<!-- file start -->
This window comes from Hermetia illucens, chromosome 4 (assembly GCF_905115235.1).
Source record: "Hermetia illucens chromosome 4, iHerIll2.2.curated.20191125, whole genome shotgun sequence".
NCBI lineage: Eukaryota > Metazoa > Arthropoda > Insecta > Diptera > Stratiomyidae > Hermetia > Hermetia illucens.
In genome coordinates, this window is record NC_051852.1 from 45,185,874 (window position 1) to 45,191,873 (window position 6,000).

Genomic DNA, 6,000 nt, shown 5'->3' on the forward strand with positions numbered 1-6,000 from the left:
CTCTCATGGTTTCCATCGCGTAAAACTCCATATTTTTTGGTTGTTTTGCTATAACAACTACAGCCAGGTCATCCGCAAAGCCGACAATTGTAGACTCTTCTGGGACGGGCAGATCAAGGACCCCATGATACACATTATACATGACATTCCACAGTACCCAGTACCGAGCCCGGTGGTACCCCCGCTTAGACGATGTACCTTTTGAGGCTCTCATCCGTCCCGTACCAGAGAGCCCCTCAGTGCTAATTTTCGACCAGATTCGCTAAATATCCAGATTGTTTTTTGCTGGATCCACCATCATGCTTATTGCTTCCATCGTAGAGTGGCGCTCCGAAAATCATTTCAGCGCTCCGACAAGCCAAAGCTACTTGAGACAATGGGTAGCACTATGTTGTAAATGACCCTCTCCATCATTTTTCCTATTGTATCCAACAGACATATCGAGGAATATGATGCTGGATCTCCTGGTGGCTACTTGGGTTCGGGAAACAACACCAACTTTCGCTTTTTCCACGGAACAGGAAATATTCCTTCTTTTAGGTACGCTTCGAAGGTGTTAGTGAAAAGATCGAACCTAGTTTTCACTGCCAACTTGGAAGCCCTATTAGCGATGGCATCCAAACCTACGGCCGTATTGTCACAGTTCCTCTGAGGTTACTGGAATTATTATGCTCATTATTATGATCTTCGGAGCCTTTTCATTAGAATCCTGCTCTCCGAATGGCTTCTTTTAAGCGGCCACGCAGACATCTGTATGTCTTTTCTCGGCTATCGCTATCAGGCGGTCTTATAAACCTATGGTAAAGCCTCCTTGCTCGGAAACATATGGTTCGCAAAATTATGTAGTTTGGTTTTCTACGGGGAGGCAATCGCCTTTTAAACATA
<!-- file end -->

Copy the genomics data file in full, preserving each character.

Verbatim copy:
This window comes from Hermetia illucens, chromosome 4 (assembly GCF_905115235.1).
Source record: "Hermetia illucens chromosome 4, iHerIll2.2.curated.20191125, whole genome shotgun sequence".
NCBI lineage: Eukaryota > Metazoa > Arthropoda > Insecta > Diptera > Stratiomyidae > Hermetia > Hermetia illucens.
In genome coordinates, this window is record NC_051852.1 from 45,185,874 (window position 1) to 45,191,873 (window position 6,000).

Genomic DNA, 6,000 nt, shown 5'->3' on the forward strand with positions numbered 1-6,000 from the left:
CTCTCATGGTTTCCATCGCGTAAAACTCCATATTTTTTGGTTGTTTTGCTATAACAACTACAGCCAGGTCATCCGCAAAGCCGACAATTGTAGACTCTTCTGGGACGGGCAGATCAAGGACCCCATGATACACATTATACATGACATTCCACAGTACCCAGTACCGAGCCCGGTGGTACCCCCGCTTAGACGATGTACCTTTTGAGGCTCTCATCCGTCCCGTACCAGAGAGCCCCTCAGTGCTAATTTTCGACCAGATTCGCTAAATATCCAGATTGTTTTTTGCTGGATCCACCATCATGCTTATTGCTTCCATCGTAGAGTGGCGCTCCGAAAATCATTTCAGCGCTCCGACAAGCCAAAGCTACTTGAGACAATGGGTAGCACTATGTTGTAAATGACCCTCTCCATCATTTTTCCTATTGTATCCAACAGACATATCGAGGAATATGATGCTGGATCTCCTGGTGGCTACTTGGGTTCGGGAAACAACACCAACTTTCGCTTTTTCCACGGAACAGGAAATATTCCTTCTTTTAGGTACGCTTCGAAGGTGTTAGTGAAAAGATCGAACCTAGTTTTCACTGCCAACTTGGAAGCCCTATTAGCGATGGCATCCAAACCTACGGCCGTATTGTCACAGTTCCTCTGAGGTTACTGGAATTATTATGCTCATTATTATGATCTTCGGAGCCTTTTCATTAGAATCCTGCTCTCCGAATGGCTTCTTTTAAGCGGCCACGCAGACATCTGTATGTCTTTTCTCGGCTATCGCTATCAGGCGGTCTTATAAACCTATGGTAAAGCCTCCTTGCTCGGAAACATATGGTTCGCAAAATTATGTAGTTTGGTTTTCTACGGGGAGGCAATCGCCTTTTAAACATA